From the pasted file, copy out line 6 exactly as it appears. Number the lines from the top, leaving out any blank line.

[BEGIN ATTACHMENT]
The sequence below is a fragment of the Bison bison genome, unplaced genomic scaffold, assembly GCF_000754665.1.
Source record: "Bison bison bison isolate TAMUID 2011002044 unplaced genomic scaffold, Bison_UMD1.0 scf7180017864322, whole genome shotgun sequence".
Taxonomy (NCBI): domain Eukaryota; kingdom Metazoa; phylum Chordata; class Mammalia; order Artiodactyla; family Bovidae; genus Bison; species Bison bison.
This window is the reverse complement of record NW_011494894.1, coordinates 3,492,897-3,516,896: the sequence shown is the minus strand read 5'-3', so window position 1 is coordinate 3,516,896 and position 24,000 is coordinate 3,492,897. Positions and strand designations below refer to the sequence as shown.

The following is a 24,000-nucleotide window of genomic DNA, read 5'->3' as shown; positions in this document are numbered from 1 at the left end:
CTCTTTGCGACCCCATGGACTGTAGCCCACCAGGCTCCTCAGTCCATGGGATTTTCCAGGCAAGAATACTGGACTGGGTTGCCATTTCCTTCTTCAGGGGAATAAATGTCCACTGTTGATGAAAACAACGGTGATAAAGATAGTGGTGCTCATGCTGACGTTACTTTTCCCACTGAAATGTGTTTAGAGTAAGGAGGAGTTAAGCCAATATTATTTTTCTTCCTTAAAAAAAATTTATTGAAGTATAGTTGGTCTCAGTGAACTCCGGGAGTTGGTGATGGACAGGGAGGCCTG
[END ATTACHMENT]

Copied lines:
CTCTTTGCGACCCCATGGACTGTAGCCCACCAGGCTCCTCAGTCCATGGGATTTTCCAGGCAAGAATACTGGACTGGGTTGCCATTTCCTTCTTCAGGGGAATAAATGTCCACTGTTGATGAAAACAACGGTGATAAAGATAGTGGTGCTCATGCTGACGTTACTTTTCCCACTGAAATGTGTTTAGAGTAAGGAGGAGTTAAGCCAATATTATTTTTCTTCCTTAAAAAAAATTTATTGAAGTATAGTTGGTCTCAGTGAACTCCGGGAGTTGGTGATGGACAGGGAGGCCTG